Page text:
In that world, the only vote that would be satisfactory would be the amoral vote, because casting a vote consistent with a moral view would be an attempt to 'impose their religion's specific teachings on non-believers.'
That strikes me as something of a false dichotomy.
In this world, someone who claims to be Catholic, but doesn't vote Catholic, ought to be exposed as not being Catholic....i.e., kicked out, so the world knows his claims of Catholicity are faked.
The United Methodist Women gave money (raised through "undesignated giving" )to lobby Bill Clinton to veto the ban on partial birth abortion. Many churches, under pressure from vocal radicals within their membership sponsor "social justice" agendas that have nothing to do with following Christ.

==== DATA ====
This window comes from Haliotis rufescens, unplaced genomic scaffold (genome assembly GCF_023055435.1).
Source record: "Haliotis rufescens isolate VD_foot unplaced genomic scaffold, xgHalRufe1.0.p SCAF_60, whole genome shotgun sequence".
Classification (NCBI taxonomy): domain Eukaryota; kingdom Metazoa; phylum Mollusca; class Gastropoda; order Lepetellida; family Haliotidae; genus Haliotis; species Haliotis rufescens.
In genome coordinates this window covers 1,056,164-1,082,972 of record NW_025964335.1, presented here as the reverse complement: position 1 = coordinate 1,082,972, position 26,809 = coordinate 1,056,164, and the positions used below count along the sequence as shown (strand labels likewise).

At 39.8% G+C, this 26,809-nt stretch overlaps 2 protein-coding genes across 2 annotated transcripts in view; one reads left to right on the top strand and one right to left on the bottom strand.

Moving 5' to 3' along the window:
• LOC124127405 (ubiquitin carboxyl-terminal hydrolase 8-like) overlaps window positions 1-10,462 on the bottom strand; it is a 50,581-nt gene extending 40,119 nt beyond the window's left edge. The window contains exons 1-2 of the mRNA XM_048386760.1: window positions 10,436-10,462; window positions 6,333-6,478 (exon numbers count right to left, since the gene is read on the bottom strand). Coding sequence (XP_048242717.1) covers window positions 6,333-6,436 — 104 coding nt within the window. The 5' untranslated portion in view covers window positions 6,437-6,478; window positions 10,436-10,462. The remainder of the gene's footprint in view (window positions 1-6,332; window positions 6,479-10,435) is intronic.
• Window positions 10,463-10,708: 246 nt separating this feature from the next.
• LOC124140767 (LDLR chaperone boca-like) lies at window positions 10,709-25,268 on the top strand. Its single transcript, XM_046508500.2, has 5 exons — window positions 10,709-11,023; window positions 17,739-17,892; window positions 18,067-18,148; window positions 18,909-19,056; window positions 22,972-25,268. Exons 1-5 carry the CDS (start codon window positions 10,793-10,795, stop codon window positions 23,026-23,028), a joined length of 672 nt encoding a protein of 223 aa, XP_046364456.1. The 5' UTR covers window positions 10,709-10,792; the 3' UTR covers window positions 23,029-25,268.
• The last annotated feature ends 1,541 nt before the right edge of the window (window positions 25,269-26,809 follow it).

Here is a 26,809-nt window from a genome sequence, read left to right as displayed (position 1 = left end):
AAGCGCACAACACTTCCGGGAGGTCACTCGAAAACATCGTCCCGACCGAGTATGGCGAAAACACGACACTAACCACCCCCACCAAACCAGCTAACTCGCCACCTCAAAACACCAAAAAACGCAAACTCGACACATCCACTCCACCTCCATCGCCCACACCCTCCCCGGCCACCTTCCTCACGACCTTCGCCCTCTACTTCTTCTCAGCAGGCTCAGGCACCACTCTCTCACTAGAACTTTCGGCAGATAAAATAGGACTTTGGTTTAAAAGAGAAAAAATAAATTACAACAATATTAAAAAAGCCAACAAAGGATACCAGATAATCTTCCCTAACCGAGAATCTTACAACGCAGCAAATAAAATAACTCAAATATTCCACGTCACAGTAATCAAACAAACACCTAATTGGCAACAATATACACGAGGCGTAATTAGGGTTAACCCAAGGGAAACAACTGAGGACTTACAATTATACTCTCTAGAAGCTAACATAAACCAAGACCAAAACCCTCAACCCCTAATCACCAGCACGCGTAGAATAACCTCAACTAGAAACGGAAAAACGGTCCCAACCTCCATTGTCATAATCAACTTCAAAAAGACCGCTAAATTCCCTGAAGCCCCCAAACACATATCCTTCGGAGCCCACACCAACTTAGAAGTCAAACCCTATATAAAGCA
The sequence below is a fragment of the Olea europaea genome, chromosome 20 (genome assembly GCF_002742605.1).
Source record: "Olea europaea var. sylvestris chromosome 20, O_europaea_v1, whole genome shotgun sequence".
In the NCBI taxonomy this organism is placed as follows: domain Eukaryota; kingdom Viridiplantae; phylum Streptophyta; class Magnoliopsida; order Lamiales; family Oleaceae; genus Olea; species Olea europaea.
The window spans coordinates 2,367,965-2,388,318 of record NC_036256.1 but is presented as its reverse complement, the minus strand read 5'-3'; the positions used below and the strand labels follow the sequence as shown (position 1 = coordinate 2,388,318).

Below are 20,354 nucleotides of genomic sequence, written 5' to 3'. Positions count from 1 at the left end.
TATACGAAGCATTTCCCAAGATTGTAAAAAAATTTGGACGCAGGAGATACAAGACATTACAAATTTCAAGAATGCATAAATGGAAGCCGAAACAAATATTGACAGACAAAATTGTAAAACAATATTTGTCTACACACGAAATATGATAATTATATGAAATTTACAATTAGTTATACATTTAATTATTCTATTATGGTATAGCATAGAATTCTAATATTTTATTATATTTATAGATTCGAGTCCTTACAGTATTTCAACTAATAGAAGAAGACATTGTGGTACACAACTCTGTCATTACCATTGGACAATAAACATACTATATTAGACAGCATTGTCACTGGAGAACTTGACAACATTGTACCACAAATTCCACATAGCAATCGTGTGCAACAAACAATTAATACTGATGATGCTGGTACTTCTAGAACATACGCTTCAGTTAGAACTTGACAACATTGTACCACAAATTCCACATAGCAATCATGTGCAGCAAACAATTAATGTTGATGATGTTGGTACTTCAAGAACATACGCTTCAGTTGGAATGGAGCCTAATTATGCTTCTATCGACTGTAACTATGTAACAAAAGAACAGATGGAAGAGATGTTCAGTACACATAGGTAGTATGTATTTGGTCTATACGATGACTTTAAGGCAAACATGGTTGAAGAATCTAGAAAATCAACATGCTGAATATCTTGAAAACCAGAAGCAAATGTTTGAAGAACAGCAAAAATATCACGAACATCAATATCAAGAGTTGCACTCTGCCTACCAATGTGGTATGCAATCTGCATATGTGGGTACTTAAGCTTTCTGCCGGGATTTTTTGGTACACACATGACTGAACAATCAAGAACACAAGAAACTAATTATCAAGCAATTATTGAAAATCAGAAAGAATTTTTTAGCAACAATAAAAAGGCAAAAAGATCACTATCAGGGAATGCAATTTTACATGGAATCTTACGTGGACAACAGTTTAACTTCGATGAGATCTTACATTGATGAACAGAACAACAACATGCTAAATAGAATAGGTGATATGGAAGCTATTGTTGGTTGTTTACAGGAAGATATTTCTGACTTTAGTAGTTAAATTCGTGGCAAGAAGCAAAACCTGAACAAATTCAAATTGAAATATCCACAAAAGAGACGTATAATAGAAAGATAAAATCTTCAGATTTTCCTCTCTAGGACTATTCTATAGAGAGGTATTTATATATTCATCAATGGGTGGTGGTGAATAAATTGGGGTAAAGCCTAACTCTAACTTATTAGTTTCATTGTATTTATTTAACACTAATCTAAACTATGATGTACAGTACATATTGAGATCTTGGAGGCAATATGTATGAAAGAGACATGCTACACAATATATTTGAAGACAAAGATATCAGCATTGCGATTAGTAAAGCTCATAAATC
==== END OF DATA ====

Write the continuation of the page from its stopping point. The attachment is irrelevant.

It is one of the strange quirks of Christianity that the Church thrives most when its members are willing to stand up to opposition and share in the suffering of Christ through persecution. In fact, if Christians are not facing persecution in this world, then we are probably not doing our job.
Although I am not a big fan of "bumper sticker theology" it is still a good question: "If you were accused of being a Christian, would there be enough evidence to convict you?"
For men like Thomas More and Deitrich Bonhoeffer, the answer in their times, was "yes."